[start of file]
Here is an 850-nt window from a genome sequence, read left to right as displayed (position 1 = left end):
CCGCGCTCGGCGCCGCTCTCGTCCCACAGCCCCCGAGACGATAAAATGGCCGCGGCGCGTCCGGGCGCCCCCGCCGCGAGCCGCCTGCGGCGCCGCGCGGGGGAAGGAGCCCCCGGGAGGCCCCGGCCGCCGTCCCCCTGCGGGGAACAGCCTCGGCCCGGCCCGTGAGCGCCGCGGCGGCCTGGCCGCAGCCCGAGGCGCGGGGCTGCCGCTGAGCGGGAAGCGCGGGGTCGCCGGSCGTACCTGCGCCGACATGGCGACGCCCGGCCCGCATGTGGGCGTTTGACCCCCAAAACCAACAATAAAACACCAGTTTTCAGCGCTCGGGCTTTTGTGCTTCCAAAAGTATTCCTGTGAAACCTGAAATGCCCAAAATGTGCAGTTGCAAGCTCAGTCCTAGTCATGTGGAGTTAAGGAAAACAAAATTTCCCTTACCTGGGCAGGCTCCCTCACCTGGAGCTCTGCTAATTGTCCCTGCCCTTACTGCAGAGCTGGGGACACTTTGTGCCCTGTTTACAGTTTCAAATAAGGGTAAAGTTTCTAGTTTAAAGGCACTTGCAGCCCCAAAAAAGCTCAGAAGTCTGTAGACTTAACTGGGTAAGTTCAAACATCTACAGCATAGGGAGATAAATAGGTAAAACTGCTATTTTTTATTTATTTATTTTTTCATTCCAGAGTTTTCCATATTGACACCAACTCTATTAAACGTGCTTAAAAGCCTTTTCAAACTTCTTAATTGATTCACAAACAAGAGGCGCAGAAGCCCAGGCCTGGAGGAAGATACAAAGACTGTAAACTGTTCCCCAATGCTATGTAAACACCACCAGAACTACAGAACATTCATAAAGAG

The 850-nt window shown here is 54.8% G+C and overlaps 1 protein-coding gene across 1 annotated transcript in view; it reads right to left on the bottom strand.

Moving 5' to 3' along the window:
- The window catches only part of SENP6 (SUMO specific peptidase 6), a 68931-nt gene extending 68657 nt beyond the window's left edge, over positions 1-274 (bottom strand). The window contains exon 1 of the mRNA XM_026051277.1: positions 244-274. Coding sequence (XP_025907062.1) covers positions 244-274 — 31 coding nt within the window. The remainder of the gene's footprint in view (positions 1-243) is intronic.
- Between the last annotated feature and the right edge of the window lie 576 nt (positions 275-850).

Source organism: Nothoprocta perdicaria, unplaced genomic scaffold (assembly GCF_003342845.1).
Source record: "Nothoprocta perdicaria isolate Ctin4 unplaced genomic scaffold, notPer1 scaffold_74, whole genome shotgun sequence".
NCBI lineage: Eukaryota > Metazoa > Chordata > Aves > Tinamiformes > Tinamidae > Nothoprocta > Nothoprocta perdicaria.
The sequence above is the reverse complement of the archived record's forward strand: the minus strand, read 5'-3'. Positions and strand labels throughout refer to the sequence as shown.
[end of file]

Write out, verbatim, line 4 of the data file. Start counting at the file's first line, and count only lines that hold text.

Moving 5' to 3' along the window: